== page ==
Slavic R5B, Section 1: Highways and Byways: Narratives of the Road

TuTh 8-9:30, Dwinelle 283. Instructor: Robyn Jensen.

Units: 4

The open road suggests freedom, mobility, adventure, and excitement. In this course, we will explore Russian and American narratives in which characters take to the road. Travelling in horse-drawn carriages down muddy roads and in cars speeding along highways, we will accompany these characters as they explore the vast lands of Russia and America. Along the way, we will examine how the road offers new horizons of opportunities: for re-invention, self-discovery, and encountering difference.

Throughout the course, we will consider questions such as: What possibilities and encounters does the road allow? How does the structure of the road journey inform narrative structure? How can we understand this genre’s association with imperial conquest and expansion, but also with the counter-culture, rebellion, and lawlessness? How is the road seen as an alternative space, with its own rules and codes of conduct? How is access to the road determined by questions of social and economic mobility? We will also consider the relative absence of female road narratives. Why might the road be constructed as a historically masculine space?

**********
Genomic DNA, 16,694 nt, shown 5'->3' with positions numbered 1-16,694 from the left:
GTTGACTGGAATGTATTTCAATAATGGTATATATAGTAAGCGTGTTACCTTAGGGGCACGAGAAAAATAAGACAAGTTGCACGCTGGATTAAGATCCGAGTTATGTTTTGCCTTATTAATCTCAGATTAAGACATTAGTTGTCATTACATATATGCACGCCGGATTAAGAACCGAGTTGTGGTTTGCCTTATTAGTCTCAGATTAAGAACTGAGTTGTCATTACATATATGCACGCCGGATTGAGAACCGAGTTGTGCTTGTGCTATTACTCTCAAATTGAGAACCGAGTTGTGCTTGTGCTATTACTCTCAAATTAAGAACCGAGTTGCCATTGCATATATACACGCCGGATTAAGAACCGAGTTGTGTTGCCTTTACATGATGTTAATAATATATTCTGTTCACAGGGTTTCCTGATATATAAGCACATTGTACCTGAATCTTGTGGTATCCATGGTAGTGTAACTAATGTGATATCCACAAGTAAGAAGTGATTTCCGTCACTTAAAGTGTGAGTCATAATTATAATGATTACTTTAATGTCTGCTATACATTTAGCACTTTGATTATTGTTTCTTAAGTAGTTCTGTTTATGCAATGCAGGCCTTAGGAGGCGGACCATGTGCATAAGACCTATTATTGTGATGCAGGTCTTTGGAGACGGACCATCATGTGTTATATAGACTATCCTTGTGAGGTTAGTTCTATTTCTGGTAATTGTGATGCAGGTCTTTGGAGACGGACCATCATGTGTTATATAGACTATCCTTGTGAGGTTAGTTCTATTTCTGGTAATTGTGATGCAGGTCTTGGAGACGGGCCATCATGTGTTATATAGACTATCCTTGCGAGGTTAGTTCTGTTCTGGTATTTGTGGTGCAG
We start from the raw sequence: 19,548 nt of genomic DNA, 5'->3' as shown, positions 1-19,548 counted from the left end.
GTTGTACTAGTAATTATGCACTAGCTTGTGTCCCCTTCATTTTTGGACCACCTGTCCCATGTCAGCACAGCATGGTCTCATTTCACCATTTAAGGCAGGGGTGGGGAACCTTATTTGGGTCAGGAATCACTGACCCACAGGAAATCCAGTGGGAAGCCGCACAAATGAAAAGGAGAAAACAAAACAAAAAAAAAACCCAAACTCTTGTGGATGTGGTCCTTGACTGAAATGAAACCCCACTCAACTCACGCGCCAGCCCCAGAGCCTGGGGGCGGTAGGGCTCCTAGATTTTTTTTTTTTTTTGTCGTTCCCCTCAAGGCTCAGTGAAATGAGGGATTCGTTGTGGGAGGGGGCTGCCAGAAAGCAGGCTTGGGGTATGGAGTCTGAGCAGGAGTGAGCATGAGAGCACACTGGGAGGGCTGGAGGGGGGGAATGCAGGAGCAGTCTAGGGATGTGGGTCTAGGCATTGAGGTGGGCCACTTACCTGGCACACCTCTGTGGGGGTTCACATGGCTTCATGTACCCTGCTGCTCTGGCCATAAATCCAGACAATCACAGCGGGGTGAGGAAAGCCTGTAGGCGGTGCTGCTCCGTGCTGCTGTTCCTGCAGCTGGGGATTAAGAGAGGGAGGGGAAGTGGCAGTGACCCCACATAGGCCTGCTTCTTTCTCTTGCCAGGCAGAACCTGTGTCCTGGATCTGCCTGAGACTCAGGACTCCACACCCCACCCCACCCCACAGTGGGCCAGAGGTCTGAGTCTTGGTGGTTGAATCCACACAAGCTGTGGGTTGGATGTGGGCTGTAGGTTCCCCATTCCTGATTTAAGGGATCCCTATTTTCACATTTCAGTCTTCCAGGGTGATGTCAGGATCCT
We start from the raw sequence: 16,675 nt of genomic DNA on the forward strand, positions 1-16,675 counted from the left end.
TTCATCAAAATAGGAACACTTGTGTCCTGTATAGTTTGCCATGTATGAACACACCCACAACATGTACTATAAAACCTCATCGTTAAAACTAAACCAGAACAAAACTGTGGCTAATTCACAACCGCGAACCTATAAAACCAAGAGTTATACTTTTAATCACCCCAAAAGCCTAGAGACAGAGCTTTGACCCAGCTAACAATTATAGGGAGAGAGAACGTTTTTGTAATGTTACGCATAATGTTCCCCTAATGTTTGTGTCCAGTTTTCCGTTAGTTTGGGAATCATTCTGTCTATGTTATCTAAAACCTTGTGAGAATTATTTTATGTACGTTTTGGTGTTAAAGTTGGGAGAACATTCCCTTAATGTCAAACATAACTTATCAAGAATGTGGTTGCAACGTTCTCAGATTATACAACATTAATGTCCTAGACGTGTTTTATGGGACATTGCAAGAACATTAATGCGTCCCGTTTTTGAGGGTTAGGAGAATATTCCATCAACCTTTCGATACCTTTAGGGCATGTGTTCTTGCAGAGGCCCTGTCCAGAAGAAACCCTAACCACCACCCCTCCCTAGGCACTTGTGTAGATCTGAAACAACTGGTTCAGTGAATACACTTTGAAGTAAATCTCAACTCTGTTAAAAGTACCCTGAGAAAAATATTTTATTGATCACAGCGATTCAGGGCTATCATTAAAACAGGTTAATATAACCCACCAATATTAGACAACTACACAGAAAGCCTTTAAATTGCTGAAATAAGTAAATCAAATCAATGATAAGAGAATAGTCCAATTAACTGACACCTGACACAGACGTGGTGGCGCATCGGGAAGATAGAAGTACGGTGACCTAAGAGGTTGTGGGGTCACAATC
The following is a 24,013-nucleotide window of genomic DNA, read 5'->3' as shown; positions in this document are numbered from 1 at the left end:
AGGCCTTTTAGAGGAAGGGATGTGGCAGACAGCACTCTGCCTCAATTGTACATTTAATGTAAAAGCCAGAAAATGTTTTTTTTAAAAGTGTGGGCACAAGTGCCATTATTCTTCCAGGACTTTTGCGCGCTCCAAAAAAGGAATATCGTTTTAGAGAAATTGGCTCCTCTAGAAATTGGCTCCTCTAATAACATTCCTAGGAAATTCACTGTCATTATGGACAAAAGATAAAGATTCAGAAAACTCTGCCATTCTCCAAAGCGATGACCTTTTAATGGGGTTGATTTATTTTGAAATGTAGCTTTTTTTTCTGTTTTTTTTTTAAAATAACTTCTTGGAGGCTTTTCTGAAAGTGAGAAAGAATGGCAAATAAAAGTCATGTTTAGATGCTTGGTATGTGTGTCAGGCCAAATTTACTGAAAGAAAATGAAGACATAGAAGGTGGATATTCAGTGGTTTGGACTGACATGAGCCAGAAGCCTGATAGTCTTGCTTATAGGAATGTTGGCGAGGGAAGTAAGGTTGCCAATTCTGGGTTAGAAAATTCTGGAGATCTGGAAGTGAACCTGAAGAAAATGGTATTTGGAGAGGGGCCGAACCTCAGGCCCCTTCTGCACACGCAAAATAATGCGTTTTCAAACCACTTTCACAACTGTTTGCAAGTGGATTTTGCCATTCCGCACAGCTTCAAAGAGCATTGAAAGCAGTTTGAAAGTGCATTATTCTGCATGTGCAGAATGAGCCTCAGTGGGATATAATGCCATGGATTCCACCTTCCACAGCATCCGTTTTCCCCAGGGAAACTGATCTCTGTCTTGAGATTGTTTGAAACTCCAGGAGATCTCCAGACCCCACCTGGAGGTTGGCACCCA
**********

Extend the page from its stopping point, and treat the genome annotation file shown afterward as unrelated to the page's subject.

Works will include Nikolai Gogol’s Dead Souls, Anton Chekhov’s novella The Steppe, Venedikt Erofeev’s Moscow to the End of the Line, Jack Kerouac’s On the Road, Walt Whitman’s poem “Song of the Open Road,” and the film Thelma and Louise.

The primary goal of this course is to develop our reading and writing skills. To this end, the course is structured as a discussion-based seminar. Students should expect to read about 70 pages a week and to come to class ready to discuss the texts. Students will be guided through the various stages of writing, such as outlining, drafting, writing, and revising. Students will also gain experience finding, evaluating, and incorporating secondary sources to support their arguments.

Some readings will be available online or in a course reader. Students should purchase the following texts:

Nikolai Gogol, Dead Souls, trans. Robert Maguire (ISBN: 978-0140448078)

Venedikt Erofeev, Moscow to the End of the Line, trans. H. William Tjalsma (ISBN: 978-0810112001)

Jack Kerouac, On the Road (ISBN: 978-0142437254)


This course fulfills the second half, or the “B” portion, of the Reading and Composition requirement.